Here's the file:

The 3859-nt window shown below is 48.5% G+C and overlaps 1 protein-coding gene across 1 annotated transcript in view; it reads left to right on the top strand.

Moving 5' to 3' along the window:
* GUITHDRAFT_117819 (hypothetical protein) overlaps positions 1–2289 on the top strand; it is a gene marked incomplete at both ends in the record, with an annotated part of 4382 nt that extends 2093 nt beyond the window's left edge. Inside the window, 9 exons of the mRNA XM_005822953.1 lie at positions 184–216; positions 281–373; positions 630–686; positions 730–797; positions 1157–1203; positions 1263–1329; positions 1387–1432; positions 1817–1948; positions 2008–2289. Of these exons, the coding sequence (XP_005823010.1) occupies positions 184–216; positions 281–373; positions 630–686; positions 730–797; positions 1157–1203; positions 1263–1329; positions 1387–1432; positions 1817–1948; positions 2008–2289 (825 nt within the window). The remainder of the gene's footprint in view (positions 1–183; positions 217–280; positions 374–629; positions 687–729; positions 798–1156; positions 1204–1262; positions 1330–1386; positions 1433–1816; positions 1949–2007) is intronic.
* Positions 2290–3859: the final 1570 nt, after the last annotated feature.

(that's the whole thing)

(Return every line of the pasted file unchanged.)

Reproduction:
The 3859-nt window shown below is 48.5% G+C and overlaps 1 protein-coding gene across 1 annotated transcript in view; it reads left to right on the top strand.

Moving 5' to 3' along the window:
* GUITHDRAFT_117819 (hypothetical protein) overlaps positions 1–2289 on the top strand; it is a gene marked incomplete at both ends in the record, with an annotated part of 4382 nt that extends 2093 nt beyond the window's left edge. Inside the window, 9 exons of the mRNA XM_005822953.1 lie at positions 184–216; positions 281–373; positions 630–686; positions 730–797; positions 1157–1203; positions 1263–1329; positions 1387–1432; positions 1817–1948; positions 2008–2289. Of these exons, the coding sequence (XP_005823010.1) occupies positions 184–216; positions 281–373; positions 630–686; positions 730–797; positions 1157–1203; positions 1263–1329; positions 1387–1432; positions 1817–1948; positions 2008–2289 (825 nt within the window). The remainder of the gene's footprint in view (positions 1–183; positions 217–280; positions 374–629; positions 687–729; positions 798–1156; positions 1204–1262; positions 1330–1386; positions 1433–1816; positions 1949–2007) is intronic.
* Positions 2290–3859: the final 1570 nt, after the last annotated feature.